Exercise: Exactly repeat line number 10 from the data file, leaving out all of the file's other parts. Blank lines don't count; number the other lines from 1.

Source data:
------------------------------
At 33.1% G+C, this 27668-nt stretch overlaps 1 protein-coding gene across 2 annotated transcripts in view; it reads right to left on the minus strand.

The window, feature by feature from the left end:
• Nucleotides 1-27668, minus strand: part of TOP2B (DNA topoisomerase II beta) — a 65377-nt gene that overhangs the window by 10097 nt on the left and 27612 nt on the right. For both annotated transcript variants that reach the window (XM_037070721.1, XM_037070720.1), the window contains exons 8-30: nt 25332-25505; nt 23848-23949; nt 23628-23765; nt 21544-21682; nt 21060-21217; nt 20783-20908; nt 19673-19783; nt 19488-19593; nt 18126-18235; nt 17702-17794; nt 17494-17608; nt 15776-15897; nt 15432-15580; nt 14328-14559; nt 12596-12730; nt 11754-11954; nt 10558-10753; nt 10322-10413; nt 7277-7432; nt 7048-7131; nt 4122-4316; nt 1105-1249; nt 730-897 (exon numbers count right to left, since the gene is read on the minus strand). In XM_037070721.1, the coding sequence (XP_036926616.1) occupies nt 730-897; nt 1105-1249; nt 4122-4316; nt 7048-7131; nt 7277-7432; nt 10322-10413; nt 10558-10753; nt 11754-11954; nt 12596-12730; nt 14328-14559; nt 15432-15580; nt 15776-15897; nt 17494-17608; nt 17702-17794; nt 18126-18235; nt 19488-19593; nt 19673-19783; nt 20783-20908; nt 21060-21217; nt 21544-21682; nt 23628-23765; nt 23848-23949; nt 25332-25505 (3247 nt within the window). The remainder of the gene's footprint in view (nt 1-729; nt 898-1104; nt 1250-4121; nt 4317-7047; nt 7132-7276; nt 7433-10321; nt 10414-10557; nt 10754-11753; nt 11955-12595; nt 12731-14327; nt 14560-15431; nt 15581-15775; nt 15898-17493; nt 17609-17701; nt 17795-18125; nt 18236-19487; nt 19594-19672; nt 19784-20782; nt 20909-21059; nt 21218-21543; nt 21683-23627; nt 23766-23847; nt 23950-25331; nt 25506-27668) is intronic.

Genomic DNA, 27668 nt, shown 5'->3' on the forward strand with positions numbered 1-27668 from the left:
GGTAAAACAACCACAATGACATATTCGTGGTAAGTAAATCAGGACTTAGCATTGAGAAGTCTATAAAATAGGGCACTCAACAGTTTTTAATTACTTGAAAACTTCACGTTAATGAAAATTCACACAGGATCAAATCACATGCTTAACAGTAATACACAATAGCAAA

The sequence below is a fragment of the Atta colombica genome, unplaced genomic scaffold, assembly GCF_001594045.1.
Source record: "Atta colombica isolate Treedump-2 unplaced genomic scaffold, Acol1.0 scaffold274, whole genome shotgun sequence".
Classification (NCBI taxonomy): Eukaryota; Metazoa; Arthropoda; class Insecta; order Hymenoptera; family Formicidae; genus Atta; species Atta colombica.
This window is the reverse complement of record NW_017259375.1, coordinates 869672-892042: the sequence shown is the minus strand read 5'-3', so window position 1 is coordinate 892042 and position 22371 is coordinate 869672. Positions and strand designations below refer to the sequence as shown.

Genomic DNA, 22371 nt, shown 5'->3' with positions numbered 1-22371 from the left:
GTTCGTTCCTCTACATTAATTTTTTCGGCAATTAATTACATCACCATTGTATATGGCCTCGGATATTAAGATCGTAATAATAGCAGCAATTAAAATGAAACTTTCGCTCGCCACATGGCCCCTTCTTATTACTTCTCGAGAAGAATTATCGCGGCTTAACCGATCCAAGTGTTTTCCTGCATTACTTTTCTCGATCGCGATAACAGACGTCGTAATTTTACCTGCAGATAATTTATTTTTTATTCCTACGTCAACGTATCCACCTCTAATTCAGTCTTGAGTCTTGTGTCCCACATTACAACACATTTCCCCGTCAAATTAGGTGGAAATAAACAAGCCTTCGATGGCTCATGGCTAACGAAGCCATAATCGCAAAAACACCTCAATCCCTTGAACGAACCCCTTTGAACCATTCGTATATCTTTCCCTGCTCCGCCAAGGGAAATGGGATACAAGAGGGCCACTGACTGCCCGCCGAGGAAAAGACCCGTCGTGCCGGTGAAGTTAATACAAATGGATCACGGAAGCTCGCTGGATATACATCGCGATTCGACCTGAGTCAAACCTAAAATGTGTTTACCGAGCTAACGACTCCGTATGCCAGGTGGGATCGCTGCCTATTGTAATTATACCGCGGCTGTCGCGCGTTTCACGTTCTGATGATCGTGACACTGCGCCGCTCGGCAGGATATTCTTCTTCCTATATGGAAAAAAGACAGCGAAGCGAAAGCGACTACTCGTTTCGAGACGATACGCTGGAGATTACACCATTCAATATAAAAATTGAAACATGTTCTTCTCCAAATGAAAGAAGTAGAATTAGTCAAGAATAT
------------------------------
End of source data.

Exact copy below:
Genomic DNA, 22371 nt, shown 5'->3' with positions numbered 1-22371 from the left: